Election 2017: Conservatives set for overall majority of just two seats, says latest poll

Labour cuts Tory lead to just five points in YouGov survey

Niamh McIntyre
Monday 29 May 2017 07:22 BST
Related video: Nick Clegg slates Theresa May's 'callous' plan to remove free school meals
Related video: Nick Clegg slates Theresa May's 'callous' plan to remove free school meals

A new poll shows that the Conservatives would have an overall majority of just two MPs, if its results were repeated in every constituency in the country.

Labour has narrowed the Tories' lead to just five points in the survey conducted by YouGov for The Times.

Theresa May called a snap election to “strengthen her hand” in Brexit negotiations, and it would be highly embarrassing for the Prime Minister if she did not achieve an increased majority in the Commons.

While all opinions polls published during the campaign have signalled that the Conservatives are on track for a majority, Jeremy Corbyn’s party has consistently cut the Conservatives’ lead since the leaking of his party’s manifesto.

Meanwhile, the Conservatives took a hit in the polls after the dementia tax controversy, after the Prime Minister was forced to row back on her planned social care reform just days after it was announced.

YouGov research conducted between 22 and 23 May found that the dementia tax was the Conservatives’ most memorable policy.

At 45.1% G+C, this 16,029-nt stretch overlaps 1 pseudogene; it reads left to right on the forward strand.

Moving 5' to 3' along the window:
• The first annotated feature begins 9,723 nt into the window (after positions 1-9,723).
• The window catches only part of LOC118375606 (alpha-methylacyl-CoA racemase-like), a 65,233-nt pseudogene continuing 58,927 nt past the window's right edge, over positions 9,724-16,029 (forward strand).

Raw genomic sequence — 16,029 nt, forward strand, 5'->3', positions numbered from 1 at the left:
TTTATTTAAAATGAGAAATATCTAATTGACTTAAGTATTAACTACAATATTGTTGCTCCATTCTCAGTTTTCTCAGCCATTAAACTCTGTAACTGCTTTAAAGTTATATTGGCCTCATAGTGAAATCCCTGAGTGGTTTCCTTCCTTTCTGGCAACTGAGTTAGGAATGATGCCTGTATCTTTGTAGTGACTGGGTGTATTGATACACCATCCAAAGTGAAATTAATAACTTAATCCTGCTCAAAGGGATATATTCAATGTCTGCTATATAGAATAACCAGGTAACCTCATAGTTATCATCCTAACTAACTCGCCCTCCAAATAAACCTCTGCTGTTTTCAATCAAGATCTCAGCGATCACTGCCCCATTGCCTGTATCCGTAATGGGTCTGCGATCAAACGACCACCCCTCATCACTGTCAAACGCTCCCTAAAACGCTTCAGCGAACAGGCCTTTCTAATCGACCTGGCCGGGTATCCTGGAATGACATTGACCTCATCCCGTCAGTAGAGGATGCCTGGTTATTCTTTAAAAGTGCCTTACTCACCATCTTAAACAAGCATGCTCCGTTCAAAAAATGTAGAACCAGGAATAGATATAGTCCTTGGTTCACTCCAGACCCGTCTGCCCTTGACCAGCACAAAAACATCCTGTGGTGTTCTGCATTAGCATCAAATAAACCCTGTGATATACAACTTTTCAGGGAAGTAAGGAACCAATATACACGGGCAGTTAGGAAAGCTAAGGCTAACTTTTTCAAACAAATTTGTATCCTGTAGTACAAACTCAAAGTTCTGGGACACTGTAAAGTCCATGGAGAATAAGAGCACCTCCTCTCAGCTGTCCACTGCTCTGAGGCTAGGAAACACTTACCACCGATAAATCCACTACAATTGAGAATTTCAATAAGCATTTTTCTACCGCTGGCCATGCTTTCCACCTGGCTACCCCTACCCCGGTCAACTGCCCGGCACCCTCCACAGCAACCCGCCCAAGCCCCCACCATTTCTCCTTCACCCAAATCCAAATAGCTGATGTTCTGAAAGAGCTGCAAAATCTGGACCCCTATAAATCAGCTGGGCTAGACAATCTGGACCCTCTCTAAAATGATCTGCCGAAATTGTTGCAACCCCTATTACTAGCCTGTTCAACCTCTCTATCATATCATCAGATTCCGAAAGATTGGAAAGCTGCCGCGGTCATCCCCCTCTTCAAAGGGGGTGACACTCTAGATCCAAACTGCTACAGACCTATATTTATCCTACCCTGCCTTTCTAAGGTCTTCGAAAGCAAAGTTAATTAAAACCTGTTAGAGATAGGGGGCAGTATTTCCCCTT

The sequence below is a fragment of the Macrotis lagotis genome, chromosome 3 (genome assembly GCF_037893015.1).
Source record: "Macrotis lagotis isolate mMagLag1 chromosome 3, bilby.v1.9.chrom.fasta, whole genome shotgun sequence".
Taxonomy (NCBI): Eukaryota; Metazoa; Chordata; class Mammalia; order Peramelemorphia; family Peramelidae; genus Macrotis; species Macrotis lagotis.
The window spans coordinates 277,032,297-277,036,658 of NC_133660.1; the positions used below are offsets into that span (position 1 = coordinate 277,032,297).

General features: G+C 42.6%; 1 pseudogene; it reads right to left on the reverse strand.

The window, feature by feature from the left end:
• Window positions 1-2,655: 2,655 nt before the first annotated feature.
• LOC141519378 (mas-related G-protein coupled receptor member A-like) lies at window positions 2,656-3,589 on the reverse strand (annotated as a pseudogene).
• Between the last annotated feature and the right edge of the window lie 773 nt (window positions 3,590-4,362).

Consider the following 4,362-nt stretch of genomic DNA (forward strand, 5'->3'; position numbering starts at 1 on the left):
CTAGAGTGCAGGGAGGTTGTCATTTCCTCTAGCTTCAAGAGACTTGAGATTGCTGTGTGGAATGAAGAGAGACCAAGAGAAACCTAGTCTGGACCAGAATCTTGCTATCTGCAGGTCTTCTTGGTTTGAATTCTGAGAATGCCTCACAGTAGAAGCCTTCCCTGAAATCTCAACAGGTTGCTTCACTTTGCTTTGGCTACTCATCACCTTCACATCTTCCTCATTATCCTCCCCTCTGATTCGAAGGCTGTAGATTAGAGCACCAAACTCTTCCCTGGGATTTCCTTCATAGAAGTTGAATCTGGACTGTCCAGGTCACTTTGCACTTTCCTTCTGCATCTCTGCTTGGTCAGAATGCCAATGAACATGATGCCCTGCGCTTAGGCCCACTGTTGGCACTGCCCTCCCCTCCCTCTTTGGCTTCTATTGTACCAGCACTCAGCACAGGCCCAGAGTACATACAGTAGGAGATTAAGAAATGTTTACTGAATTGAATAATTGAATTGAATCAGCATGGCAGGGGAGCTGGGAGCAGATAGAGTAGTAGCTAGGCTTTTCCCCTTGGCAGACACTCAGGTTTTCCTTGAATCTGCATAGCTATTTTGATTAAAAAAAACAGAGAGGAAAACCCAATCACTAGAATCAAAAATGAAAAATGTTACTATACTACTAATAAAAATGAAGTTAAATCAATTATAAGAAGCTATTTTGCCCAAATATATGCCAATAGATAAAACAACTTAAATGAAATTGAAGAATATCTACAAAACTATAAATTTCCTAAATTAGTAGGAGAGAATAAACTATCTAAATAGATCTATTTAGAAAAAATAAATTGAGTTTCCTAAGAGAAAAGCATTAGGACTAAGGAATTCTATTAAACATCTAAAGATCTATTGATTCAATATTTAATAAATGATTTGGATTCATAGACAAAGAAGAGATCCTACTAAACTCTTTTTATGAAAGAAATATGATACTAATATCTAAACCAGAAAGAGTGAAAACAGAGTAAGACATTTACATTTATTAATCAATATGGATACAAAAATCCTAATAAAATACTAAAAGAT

General Election polls and projections: May 26

On the other hand, the Labour policy which voters recalled most often was its pledge to scrap tuition fees.

Last week, another YouGov poll showed Labour cutting the Tories’ lead to single figures for the first time in any election campaign.

This week’s poll shows the lead was cut a further four points, with the Tories on 43 per cent and Labour on 38 per cent.


The importance of a single poll should not be overstated - Britain Elects' poll of polls, which takes an average of all mainstream polls, still puts the Tories at nearly 13 points ahead.

The poll also suggests that support for Labour may have waned in the aftermath of the Manchester bombing, while May’s ratings have improved over the same period.

This latest boost for Labour comes as the major parties resume national campaigning after the terror attack.

Jeremy Corbyn gave a major speech on foreign policy and security this morning, in which he claimed there was a link between "wars our government has supported or fought in other countries and terrorism at home".

Join our commenting forum

Join thought-provoking conversations, follow other Independent readers and see their replies


Thank you for registering

Please refresh the page or navigate to another page on the site to be automatically logged inPlease refresh your browser to be logged in